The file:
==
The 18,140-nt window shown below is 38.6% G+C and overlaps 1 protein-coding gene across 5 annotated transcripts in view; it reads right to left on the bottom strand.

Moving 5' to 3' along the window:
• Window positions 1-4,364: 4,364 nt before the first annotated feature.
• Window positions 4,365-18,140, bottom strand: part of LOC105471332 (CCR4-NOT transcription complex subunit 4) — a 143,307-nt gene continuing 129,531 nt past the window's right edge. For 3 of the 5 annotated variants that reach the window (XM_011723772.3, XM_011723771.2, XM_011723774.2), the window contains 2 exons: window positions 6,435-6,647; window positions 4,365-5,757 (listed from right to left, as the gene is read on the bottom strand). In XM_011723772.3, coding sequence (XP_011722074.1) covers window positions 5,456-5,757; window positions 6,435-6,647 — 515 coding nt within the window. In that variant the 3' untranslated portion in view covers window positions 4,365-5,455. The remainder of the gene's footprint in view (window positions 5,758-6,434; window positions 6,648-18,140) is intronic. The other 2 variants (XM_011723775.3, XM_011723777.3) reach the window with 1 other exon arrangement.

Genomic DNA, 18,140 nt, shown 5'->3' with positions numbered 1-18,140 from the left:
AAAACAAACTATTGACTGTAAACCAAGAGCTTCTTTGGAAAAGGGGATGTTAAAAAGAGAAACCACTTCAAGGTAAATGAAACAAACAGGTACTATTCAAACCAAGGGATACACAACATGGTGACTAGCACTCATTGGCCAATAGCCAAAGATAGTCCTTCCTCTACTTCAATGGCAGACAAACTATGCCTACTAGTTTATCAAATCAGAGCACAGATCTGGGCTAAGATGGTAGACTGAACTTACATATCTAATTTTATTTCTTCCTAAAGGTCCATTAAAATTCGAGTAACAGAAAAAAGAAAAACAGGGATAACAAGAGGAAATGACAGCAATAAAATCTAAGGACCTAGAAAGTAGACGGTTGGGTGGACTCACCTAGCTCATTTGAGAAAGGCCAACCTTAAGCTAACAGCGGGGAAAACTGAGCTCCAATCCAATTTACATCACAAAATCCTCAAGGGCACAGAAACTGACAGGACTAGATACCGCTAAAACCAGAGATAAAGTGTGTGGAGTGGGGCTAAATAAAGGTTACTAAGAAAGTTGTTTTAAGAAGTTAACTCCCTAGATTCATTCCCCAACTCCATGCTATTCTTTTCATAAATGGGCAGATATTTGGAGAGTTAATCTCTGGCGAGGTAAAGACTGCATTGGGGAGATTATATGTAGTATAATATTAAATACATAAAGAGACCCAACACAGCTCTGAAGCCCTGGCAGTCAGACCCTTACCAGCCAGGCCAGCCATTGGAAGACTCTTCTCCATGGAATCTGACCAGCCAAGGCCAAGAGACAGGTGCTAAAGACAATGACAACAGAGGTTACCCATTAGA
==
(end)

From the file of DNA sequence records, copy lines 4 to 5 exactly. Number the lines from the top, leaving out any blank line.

• Window positions 4,365-18,140, bottom strand: part of LOC105471332 (CCR4-NOT transcription complex subunit 4) — a 143,307-nt gene continuing 129,531 nt past the window's right edge. For 3 of the 5 annotated variants that reach the window (XM_011723772.3, XM_011723771.2, XM_011723774.2), the window contains 2 exons: window positions 6,435-6,647; window positions 4,365-5,757 (listed from right to left, as the gene is read on the bottom strand). In XM_011723772.3, coding sequence (XP_011722074.1) covers window positions 5,456-5,757; window positions 6,435-6,647 — 515 coding nt within the window. In that variant the 3' untranslated portion in view covers window positions 4,365-5,455. The remainder of the gene's footprint in view (window positions 5,758-6,434; window positions 6,648-18,140) is intronic. The other 2 variants (XM_011723775.3, XM_011723777.3) reach the window with 1 other exon arrangement.

Genomic DNA, 18,140 nt, shown 5'->3' with positions numbered 1-18,140 from the left: